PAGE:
dcbii's picture

EditorModerator

Dan Miller wrote:

In the end, we narrowed it to two questions for the leadership candidate: (Have you prayed through your finances and arrived at a conviction before the Lord about how much you should give? Are you following that conviction?) and one for the financial secretary: (Is this person giving at all?)

This seems like a reasonable way to handle it.  I have a friend with a very large income who for a while attended a very small church.  This friend decided that in order to not overwhelm the church (or hurt it if they moved away and went to another church) to give only a small percentage of their giving to this church and the rest to other needy ministries.  This friend also lived in a nice but modest home, dressed nicely, but not expensively, and did have a nice car, but not an obviously really expensive one.

Your questions would adequately deal with a similar situation, where simply looking at the giving and comparing it to outward appearance would not have given a very accurate picture.

Dave Barnhart

Bert Perry's picture

I remember becoming very enamored of 2 Corinthians 9:7 as a young believer, and remain so.  As such, I am very nervous about the notion of testing peoples' financial accountability--the person earning my income as a single person is going to have entirely different available resources than I do with six children, for example.  There is also the issue that when a pastor might confront someone on his financial contributions, he's more or less asking for more resources at his disposal.  So you've got two things mixed in there; the fiscal accountability of the congregant and the same for the pastor.

And then, per 2 Cor. 9:7, you've also got no specific amount for the proper amount.  In the New Testament, it's not really the "tithe" or tenth, but what one freely gives, conditioned by the reality that the one who sows sparingly shall also reap sparingly.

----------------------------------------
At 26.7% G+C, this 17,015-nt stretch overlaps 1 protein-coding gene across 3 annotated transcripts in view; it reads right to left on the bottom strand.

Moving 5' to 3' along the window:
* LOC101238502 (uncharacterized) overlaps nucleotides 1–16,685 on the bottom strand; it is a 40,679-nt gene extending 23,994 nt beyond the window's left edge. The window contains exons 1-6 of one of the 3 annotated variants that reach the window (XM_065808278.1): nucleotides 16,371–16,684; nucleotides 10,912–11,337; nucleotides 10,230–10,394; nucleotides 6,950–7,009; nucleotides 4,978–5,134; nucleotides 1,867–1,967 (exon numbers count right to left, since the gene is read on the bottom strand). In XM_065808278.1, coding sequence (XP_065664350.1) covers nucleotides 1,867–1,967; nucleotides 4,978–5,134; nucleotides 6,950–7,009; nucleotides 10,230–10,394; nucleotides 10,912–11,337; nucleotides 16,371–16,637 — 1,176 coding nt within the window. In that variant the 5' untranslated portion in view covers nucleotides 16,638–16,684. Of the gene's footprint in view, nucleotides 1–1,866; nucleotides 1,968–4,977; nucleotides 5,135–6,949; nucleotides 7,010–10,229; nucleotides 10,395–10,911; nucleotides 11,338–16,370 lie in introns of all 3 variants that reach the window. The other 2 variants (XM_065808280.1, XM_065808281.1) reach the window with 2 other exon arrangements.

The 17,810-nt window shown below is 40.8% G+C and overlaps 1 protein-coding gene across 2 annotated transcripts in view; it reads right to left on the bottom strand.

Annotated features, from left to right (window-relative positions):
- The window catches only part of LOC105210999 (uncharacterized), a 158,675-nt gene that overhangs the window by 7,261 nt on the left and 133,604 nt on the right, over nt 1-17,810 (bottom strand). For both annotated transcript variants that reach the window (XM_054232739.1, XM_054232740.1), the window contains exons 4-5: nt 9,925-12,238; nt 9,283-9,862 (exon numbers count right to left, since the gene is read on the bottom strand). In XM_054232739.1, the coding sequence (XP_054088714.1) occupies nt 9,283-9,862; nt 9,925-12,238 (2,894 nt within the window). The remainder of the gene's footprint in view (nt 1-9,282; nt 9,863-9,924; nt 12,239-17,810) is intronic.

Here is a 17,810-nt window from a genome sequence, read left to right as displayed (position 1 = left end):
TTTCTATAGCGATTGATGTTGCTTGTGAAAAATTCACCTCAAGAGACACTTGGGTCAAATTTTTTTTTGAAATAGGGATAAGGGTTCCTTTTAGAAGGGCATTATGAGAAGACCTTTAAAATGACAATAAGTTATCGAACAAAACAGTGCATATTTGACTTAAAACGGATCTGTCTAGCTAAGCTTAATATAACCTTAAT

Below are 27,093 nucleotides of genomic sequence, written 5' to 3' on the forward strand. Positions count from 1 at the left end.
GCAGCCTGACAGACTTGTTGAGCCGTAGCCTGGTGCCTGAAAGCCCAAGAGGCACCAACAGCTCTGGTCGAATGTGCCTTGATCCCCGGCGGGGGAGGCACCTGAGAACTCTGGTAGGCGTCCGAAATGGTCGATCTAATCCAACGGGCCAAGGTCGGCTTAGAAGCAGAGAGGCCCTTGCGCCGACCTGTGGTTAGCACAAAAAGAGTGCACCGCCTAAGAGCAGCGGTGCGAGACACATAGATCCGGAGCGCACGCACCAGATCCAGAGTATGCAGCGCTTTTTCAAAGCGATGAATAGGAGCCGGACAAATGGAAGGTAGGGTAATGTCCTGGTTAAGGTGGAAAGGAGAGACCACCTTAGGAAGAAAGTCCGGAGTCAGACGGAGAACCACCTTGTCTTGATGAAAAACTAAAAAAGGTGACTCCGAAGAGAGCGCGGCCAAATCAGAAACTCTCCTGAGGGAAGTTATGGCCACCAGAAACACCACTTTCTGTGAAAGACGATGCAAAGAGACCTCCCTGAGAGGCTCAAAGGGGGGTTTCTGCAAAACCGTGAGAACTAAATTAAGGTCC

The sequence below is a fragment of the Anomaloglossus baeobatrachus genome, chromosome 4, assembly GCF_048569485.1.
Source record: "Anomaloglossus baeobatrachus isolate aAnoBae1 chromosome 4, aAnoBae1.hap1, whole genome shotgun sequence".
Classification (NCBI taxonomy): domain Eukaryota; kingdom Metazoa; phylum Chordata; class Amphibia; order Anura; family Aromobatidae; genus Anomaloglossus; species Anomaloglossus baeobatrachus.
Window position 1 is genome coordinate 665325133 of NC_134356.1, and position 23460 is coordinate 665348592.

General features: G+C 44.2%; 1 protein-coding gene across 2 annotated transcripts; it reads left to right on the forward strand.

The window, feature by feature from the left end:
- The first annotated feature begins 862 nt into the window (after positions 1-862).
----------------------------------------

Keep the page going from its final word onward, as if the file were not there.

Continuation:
I dare suggest as well that one thing affecting giving is the simple question of whether the congregation trusts the pastor.  Many people will give to trusted ministries independently of their churches when they don't trust the church to use the donations well.  (sorry, I've been there)

Aspiring to be a stick in the mud.

G. N. Barkman's picture

I prefer not to know who gives what.  However, I can imagine a situation where I might need to know.  (None have come up in 48 years in the pastorate.)  My advice?  If you can't trust the pastors/elders to decide when this information is necessary, you've got other issues that need attention.

G. N. Barkman

dcbii's picture

EditorModerator

If it were a matter of trusting the church leadership, I could cease giving by check and give only cash, where no one knows where it comes from.  I can't see how that wouldn't be biblical, and it would take the trust issue out of the equation.  Then what I give is truly between God and me.

Since it doesn't bother me that the amounts could be known, I still use bank checks for giving.  I just happen to think that the circumstances under which pastors need to know individual incomes/giving to minister well would be extremely rare.  If Pastor Barkman hasn't needed that info even once in 48 years, then for the rare occasion it would be necessary, I suspect it would be easy enough to ask rather than looking at the numbers surreptitiously.  (I'm not counting criminal investigations where information held by the church might need to be shared with law enforcement.)

I believe that we can evaluate the character of someone in the area of money the same way we do in other areas -- generally, or just asking them.  We evaluate whether leadership candidates have addiction issues without searching their homes, and we evaluate their home lives and marriages without putting cameras in their homes and/or bedrooms.  In the same way, we can evaluate whether they are people characterized by "love of money" without access to their bank accounts and/or giving statements.

As to trust in other individuals, particularly church leadership, I would agree that we should have a certain amount of trust.  However, ask yourself this -- how many people outside you and your spouse (and businesses that have to know like your bank) do you trust to know your finances?  Personally I don't share that with my children (both adults now), parents, or any close friends.  And yes, that includes my church leadership, all of whom I count as friends.  It's just not information they need to know.

Dave Barnhart